My favorite recipes are in the dips and sauces section since people think an anti-candida diet is boring and that all they are eating is plain chicken. In the breakfast section, I like the sun-dried tomato and asparagus quiche and the gluten-free coconut-raspberry pancakes. In the dips/sauces/dressings portion, I recommend the spinach-artichoke dip, Brazil nut parmesan “cheese,” and carrot-walnut pate. In the main dishes section, my favorites are the vegan grain-free lasagna, mexican-style turkey meatloaf, and vegan sunburgers. In the soups section, the Thai-spiced kabocha squash and herbed vegetable puree are delicious and in the salads section, I really like the tri-color quinoa ginger-mint salad and creamy zucchini-noodle salad. Under the breads/snacks, I recommend the garlic-rosemary bread and arame with carrots and onions. Last but not least, under desserts are delicious coconut muffins and paleo cacao chip cookies.

I would suggest making some of the dips/sauces and bread on a Sunday to get you through the week. A batch of Brazil nut parmesan “cheese” can be kept in the freezer and used as desired on salads and vegetables. If you prepare a few items on a Sunday then you won’t feel stranded at work looking for something to eat and reaching into the candy jar.

Eating out can be really difficult for those with candida. What suggestions do you recommend for your candida patients when dining out?

Actually, eating out is not as difficult as you think. I suggest that people be mindful about what they eat but not obsessive. If there is sauce on the fish, just don’t dip every bit into the sauce. A little bit of sauce will not make or break your program. The main thing when eating out is to skip the alcohol, bread basket, and dessert. Many restaurants serve wild rice or quinoa, and it is easy to find animal protein and vegetables.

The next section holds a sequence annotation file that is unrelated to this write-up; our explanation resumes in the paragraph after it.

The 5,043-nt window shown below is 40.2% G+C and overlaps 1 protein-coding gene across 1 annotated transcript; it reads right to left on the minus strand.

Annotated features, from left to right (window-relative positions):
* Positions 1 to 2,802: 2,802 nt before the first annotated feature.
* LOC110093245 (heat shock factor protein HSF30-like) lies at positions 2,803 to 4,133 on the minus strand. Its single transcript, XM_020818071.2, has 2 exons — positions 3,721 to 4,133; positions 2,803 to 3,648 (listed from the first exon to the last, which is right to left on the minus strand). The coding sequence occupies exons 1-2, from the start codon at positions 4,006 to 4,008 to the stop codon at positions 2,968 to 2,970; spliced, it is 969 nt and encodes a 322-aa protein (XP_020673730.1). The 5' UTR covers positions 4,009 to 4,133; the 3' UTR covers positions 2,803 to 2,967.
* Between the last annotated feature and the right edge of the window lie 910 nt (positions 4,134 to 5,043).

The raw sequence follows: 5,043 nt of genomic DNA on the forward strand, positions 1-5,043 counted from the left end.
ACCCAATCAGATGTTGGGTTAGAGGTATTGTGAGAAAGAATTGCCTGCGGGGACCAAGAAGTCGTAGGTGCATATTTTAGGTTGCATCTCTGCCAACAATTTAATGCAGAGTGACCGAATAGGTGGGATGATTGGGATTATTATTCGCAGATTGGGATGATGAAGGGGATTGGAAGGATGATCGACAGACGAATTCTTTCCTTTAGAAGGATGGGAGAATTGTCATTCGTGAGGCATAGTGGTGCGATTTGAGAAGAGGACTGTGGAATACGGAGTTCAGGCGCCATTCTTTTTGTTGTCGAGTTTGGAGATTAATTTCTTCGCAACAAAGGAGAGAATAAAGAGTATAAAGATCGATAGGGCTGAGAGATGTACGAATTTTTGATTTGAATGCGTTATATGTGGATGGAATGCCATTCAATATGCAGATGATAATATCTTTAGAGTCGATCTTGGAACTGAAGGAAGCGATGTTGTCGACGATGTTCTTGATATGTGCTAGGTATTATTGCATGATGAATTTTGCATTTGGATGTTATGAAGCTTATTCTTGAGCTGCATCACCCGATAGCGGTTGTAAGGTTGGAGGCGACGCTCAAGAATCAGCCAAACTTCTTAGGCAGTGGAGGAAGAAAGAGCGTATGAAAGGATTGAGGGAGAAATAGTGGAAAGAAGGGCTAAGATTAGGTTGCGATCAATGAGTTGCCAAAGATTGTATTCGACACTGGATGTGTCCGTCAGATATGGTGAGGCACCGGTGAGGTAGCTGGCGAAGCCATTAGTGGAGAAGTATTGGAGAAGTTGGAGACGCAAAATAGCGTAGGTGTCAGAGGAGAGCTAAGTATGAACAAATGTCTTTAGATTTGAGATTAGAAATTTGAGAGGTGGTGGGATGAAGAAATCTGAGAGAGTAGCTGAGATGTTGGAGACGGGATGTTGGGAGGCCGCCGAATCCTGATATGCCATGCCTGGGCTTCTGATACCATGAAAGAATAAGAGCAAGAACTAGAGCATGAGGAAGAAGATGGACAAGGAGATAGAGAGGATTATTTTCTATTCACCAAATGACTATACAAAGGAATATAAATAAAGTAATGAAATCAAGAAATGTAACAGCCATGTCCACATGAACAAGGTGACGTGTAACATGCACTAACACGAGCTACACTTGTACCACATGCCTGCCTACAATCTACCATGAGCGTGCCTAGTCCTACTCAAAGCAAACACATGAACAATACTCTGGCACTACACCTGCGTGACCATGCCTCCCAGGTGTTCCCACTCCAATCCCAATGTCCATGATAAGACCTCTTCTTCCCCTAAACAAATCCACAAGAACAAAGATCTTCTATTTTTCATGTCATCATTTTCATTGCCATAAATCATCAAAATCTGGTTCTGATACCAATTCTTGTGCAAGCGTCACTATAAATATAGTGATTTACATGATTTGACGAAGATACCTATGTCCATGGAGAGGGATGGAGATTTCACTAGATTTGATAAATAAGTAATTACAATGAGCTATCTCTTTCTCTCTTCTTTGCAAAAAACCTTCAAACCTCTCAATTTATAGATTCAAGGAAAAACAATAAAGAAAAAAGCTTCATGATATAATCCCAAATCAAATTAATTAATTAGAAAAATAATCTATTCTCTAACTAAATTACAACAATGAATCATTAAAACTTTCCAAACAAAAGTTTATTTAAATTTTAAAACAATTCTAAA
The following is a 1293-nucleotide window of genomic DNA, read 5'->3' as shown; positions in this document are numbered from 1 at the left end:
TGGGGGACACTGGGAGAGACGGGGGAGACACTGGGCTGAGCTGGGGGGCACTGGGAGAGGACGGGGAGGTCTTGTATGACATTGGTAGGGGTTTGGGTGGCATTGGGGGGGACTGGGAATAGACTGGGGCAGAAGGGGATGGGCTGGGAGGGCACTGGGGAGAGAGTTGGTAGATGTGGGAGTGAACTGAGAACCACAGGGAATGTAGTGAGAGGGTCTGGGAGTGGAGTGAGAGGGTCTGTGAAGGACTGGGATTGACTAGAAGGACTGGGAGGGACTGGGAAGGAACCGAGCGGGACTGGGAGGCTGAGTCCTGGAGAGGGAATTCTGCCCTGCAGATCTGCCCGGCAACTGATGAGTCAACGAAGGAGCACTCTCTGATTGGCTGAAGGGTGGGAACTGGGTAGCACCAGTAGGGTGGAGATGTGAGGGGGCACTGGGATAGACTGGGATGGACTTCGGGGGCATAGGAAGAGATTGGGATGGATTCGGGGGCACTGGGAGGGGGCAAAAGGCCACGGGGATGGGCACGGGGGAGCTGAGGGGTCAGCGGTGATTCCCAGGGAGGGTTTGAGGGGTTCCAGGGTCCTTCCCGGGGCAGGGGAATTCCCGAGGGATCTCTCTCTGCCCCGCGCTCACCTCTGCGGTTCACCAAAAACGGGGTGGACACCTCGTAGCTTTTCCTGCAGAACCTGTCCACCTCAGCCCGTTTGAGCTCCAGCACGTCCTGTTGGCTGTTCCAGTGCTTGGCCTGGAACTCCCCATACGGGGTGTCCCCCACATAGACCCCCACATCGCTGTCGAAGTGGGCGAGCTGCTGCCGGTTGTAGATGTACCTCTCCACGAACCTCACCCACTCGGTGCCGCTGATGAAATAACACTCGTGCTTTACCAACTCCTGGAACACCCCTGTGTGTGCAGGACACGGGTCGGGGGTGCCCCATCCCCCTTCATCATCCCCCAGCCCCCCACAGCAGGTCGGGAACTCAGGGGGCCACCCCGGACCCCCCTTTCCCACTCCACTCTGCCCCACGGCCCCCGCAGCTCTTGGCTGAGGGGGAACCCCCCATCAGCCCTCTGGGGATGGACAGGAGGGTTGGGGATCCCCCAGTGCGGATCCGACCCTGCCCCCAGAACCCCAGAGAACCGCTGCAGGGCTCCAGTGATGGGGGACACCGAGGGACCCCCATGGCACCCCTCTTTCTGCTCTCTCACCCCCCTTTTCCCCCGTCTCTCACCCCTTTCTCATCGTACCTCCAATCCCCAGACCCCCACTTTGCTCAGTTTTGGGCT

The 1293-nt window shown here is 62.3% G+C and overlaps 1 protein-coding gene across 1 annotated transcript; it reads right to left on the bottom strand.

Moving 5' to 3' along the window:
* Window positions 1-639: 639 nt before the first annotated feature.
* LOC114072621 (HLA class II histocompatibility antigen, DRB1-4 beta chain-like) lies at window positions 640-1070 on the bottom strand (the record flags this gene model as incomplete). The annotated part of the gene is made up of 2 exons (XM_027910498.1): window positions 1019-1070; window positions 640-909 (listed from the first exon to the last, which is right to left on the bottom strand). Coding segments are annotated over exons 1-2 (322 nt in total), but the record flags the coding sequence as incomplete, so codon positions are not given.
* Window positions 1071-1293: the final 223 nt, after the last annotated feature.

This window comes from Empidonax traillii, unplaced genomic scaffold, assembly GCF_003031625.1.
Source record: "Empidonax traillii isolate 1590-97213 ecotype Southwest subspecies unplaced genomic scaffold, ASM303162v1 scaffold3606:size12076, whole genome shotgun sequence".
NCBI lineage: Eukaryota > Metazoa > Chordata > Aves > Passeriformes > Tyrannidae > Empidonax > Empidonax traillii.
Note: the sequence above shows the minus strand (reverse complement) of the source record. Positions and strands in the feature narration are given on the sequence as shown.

What other tips can you give us to help maintain a healthy balance of yeast and feel our best on a daily basis?

I would suggest that after a 90 day anti-candida program, supplementation is a continued part of one’s daily routine. For quality aging I suggest a good quality multivitamin/mineral, extra vitamin C, E, and D3, fish oil, free-form amino acid blend, a superfood powder, and rotating between herbal antifungals and probiotics.

To maintain balance, get out in nature and feel your stress melt away, whether it is a walk through the park or lying on a blanket on the grass. Meditate 5-20 minutes a day, which doesn’t have to be in a formal sitting position. The key to finding balance in one’s life is making time to do what you love and be with those that you love. The body will not last forever, but by honoring it with healthy conscious choices it will age with quality.

We are grateful for Ann’s wisdom and insight and encourage you to visit her website where you can learn more about her wonderful new cookbook. You can also follow Ann at


Dana Rutscher is the Practitioner Relations Manager at Hyperbiotics and possesses a vast and ever-expanding wealth of microbial health knowledge. With a graduate degree from Baylor University and a passion for helping others, Dana incorporates her enthusiasm for health and scientific discoveries into her professional pursuits and parenting. For more ideas on how you can benefit from the power of probiotics and live healthier days, be sure to subscribe to our newsletter.